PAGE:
We bought tickets from the nuns to visit the museum that has been created within the mineshaft. We descended a long stairway at the back of the church and walked through the ancient mine. There are some exhibits of mining tools and equipment. We found the most interesting object to be El Tío de la Mina, a statue of the "Uncle" who is believed to rule the underworld and who owns the mine. These statues are found in mines throughout this part of the Andes. The Tío seems to be a combination of pre-Columbian mountain gods and the Christian idea of the devil. Although the miners don't actually call him the devil, they seek to pacifiy him to prevent bad accidents from occurring underground. They make offerings of alcohol, coca leaves, and tobacco. It is said that the miners pray to God on the surface, and to the Tío when in the mine.

Of course, once we finished walking through the mine, we had to climb back UP another long set of stairs. As you may have guessed by now, we had a hard time of it in the thin air. Working in the mines would have been impossible for us. And, in fact, the Spanish attempted to bring black slaves from lowland areas up to the mountains to work in the mines but had to give up the idea. They simply died in huge numbers as they were unable to work hard and survive at this elevation.

— Street dancers

On one of our trips through the city, we came upon a large crowd of people in traditional costumes. They completely filled the narrow streets, and water balloons were flying overhead from time to time. (photo #4). We don't know if they were practicing for the Anata Andina, or if this was their chance to dance. We followed along for a while to watch and photograph them and their costumes. The people were very passionate about their dancing and the music they were playing. They danced with abandon and great energy, while we could barely walk in the thin air.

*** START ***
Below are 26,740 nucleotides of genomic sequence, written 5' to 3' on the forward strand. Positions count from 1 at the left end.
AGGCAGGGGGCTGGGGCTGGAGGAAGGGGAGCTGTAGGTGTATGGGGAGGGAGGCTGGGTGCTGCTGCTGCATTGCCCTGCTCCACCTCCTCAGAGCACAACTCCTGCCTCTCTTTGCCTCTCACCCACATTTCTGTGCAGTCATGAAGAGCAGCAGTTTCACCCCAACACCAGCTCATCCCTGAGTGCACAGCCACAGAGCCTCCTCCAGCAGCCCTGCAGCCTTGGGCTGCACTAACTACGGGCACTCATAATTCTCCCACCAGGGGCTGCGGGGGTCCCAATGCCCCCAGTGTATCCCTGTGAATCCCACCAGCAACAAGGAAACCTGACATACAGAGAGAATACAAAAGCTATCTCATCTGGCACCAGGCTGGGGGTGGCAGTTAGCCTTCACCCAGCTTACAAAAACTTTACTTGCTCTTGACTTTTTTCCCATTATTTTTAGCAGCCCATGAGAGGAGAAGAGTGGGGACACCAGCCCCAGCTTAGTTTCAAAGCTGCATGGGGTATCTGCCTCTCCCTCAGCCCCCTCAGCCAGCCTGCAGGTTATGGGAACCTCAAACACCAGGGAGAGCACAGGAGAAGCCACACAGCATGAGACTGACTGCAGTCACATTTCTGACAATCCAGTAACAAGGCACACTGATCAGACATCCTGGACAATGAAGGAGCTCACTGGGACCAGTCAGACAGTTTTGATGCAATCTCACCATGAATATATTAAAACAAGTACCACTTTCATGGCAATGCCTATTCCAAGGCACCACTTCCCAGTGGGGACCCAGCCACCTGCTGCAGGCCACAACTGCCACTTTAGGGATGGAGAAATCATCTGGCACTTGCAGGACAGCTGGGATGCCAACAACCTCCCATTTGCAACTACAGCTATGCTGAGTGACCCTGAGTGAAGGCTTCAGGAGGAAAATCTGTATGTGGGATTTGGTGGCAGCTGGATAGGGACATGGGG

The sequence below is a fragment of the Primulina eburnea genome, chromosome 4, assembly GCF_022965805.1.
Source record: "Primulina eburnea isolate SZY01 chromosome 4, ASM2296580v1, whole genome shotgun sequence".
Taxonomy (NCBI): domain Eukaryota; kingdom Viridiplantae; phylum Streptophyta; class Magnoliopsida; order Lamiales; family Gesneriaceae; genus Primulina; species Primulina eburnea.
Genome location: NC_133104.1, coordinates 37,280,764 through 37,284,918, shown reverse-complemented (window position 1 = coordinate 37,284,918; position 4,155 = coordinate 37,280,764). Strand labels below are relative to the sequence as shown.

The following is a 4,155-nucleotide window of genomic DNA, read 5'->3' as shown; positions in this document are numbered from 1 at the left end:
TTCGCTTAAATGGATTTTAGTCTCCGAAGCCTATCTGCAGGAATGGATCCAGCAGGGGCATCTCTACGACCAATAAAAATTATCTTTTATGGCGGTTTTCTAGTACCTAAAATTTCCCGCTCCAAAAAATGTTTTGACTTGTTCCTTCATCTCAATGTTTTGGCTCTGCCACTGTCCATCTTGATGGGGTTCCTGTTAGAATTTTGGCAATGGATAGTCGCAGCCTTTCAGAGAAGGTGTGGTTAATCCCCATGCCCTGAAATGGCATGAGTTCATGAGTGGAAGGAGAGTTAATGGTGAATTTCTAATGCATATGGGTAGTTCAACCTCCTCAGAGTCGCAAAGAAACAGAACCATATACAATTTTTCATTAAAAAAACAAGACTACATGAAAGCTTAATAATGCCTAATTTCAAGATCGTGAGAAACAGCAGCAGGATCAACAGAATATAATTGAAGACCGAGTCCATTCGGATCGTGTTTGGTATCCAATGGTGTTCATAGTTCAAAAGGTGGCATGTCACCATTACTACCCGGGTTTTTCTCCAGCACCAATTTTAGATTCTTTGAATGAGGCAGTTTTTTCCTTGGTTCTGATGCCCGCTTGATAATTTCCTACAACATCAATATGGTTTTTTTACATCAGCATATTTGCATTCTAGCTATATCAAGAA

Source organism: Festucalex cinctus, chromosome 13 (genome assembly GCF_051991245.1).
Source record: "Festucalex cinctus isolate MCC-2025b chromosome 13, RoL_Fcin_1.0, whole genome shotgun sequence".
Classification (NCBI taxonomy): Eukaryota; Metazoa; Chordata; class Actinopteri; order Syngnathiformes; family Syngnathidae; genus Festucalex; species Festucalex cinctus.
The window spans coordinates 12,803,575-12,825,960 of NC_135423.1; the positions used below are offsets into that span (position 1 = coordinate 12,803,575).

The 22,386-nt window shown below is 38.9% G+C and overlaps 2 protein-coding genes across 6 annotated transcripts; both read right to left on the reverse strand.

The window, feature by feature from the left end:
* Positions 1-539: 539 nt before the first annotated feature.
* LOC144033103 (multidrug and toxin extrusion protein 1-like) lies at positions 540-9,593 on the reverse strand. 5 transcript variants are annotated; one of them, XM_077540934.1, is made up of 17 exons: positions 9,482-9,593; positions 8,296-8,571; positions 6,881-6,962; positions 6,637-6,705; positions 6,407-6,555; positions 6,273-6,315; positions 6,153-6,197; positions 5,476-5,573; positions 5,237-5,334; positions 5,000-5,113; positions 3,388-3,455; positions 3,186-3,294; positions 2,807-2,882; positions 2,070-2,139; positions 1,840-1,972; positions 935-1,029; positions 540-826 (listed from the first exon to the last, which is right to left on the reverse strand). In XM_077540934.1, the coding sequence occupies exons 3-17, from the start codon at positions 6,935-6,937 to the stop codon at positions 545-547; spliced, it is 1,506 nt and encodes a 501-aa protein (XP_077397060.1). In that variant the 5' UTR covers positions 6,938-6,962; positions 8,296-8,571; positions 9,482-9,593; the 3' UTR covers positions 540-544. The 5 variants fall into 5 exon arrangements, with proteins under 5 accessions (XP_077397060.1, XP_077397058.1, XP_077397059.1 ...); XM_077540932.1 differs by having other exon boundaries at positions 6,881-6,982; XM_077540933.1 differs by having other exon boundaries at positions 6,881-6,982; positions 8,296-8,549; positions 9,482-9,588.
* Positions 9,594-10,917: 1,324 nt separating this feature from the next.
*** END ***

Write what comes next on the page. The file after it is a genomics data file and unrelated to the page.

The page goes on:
dancer   |   group   |   musician

— The Anata Andina

Until recently, the local people would dance at the end of the Carnival parade. This often meant that their turn to dance would not come until long after midnight. So, there is now a special day set aside for them, called the Anata Andina. As with the Carnival parade, the Anata Andina ends at the Plaza del Folklor (photo #5).

Each group represents their village or region. They dress in their best clothes, dance through the streets to the plaza, and put on a dance performance there. The men play traditional music on flutes and drums and the women carry bags of produce on their backs. Many groups made traditional offerings as part of their presentation. They often had to be forced to stop dancing and make way for the next group. Jim took video of the dancing at the plaza, and Jamie took these still photos:

dancers   |   dancers   |   band   |   flute   |   bear   |   flag   |   audience   |   child

On Saturday, the main Carnival Entrada begins. The costumes are much more elaborate and fanciful and the bands are bigger and more professional. But the Anata Andina is probably a lot closer to the origins of Carnival, at least in this part of the world.

— return to the 2006 Journal Archive.